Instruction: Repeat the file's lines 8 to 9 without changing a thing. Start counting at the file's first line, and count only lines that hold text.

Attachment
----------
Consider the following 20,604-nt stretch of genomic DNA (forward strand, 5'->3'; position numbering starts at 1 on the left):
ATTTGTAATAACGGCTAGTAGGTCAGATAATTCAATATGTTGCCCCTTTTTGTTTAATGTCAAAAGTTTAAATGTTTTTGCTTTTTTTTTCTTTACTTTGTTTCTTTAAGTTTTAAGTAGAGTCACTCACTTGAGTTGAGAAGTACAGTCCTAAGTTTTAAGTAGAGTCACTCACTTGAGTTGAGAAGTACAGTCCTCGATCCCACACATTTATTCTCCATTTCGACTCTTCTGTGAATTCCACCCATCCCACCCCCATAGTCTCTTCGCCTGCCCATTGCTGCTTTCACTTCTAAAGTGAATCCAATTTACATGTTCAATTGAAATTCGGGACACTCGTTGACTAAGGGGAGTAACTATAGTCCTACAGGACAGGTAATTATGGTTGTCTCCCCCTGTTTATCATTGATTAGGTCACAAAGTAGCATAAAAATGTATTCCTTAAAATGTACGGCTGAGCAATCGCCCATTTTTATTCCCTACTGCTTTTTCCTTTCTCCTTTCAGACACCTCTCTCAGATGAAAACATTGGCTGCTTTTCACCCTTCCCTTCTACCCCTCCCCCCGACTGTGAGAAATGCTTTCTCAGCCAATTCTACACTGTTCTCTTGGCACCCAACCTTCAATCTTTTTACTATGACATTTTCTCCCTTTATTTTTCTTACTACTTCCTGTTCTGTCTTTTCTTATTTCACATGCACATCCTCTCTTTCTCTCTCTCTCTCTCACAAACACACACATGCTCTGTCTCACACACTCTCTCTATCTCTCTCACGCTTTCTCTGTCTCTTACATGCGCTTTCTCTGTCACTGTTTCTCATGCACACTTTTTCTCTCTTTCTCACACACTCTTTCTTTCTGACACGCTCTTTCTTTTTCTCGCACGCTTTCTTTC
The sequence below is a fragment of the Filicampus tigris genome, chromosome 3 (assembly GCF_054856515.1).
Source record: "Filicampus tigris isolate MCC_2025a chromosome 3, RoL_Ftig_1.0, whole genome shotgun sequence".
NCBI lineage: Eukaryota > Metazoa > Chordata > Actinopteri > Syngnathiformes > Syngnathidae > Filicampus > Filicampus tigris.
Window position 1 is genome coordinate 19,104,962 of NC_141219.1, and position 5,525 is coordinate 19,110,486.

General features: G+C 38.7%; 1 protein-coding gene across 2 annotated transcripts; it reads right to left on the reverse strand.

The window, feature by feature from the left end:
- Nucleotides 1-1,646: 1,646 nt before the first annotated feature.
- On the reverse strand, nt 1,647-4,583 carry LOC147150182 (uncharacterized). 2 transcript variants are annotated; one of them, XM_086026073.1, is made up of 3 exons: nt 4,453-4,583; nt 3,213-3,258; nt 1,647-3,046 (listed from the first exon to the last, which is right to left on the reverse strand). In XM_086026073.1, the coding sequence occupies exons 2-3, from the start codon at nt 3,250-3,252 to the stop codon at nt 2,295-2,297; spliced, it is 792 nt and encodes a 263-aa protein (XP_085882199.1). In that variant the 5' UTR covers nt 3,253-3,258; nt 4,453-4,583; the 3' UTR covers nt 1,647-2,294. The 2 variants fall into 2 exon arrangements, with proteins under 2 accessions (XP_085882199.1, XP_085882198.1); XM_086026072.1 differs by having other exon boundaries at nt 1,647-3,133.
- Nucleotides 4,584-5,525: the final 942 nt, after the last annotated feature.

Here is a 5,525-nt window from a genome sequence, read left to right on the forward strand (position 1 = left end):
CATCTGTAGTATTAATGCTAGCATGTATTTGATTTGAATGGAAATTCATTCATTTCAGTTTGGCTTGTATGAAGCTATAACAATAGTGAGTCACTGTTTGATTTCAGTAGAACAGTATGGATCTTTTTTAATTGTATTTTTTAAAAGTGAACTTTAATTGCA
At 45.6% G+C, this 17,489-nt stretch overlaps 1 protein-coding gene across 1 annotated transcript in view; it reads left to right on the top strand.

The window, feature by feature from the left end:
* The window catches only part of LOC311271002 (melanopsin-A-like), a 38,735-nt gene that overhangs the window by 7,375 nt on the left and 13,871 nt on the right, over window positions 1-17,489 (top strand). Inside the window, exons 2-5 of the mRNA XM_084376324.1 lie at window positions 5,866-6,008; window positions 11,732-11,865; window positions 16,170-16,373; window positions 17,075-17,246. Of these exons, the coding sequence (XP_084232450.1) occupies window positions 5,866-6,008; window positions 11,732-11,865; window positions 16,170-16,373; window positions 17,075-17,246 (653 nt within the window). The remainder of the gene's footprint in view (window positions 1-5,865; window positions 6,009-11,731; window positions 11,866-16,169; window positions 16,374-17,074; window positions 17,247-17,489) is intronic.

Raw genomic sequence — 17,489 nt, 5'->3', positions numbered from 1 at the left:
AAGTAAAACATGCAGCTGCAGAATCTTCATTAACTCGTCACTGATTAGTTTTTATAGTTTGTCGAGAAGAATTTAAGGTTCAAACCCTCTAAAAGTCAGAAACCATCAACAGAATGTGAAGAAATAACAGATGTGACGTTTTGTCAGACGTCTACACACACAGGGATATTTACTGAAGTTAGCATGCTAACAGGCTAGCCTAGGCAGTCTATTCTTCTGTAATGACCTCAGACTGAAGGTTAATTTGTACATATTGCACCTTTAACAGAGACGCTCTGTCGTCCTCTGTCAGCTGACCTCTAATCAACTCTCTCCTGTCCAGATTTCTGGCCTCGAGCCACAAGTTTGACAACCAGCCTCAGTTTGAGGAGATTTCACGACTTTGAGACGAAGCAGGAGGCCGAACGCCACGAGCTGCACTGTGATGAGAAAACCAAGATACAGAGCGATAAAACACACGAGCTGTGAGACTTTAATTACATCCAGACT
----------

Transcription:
The window, feature by feature from the left end:
- Nucleotides 1-1,646: 1,646 nt before the first annotated feature.